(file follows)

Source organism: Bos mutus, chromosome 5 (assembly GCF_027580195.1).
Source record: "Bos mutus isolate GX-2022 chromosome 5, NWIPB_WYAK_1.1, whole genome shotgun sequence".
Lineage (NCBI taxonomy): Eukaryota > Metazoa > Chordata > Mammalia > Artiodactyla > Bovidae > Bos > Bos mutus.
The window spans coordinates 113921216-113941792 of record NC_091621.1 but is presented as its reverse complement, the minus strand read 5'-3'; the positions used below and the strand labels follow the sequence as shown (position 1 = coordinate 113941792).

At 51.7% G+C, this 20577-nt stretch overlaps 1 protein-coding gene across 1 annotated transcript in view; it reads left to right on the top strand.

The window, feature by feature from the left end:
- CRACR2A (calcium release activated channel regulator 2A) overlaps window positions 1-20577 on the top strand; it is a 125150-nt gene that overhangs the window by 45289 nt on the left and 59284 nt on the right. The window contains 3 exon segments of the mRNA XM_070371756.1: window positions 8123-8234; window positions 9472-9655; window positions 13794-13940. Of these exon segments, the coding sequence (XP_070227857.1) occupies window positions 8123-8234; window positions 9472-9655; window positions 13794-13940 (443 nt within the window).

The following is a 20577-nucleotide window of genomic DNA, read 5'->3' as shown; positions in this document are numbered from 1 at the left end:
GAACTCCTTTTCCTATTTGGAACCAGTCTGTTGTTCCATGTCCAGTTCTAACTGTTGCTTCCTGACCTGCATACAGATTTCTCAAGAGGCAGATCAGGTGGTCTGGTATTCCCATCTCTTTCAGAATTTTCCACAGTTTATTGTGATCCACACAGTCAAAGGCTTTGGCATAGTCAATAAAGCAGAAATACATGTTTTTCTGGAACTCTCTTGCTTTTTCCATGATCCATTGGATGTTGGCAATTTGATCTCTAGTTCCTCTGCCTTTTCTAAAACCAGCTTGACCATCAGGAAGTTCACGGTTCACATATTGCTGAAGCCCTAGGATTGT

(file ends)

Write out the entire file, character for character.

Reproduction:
Source organism: Bos mutus, chromosome 5 (assembly GCF_027580195.1).
Source record: "Bos mutus isolate GX-2022 chromosome 5, NWIPB_WYAK_1.1, whole genome shotgun sequence".
Lineage (NCBI taxonomy): Eukaryota > Metazoa > Chordata > Mammalia > Artiodactyla > Bovidae > Bos > Bos mutus.
The window spans coordinates 113921216-113941792 of record NC_091621.1 but is presented as its reverse complement, the minus strand read 5'-3'; the positions used below and the strand labels follow the sequence as shown (position 1 = coordinate 113941792).

At 51.7% G+C, this 20577-nt stretch overlaps 1 protein-coding gene across 1 annotated transcript in view; it reads left to right on the top strand.

The window, feature by feature from the left end:
- CRACR2A (calcium release activated channel regulator 2A) overlaps window positions 1-20577 on the top strand; it is a 125150-nt gene that overhangs the window by 45289 nt on the left and 59284 nt on the right. The window contains 3 exon segments of the mRNA XM_070371756.1: window positions 8123-8234; window positions 9472-9655; window positions 13794-13940. Of these exon segments, the coding sequence (XP_070227857.1) occupies window positions 8123-8234; window positions 9472-9655; window positions 13794-13940 (443 nt within the window).

The following is a 20577-nucleotide window of genomic DNA, read 5'->3' as shown; positions in this document are numbered from 1 at the left end:
GAACTCCTTTTCCTATTTGGAACCAGTCTGTTGTTCCATGTCCAGTTCTAACTGTTGCTTCCTGACCTGCATACAGATTTCTCAAGAGGCAGATCAGGTGGTCTGGTATTCCCATCTCTTTCAGAATTTTCCACAGTTTATTGTGATCCACACAGTCAAAGGCTTTGGCATAGTCAATAAAGCAGAAATACATGTTTTTCTGGAACTCTCTTGCTTTTTCCATGATCCATTGGATGTTGGCAATTTGATCTCTAGTTCCTCTGCCTTTTCTAAAACCAGCTTGACCATCAGGAAGTTCACGGTTCACATATTGCTGAAGCCCTAGGATTGT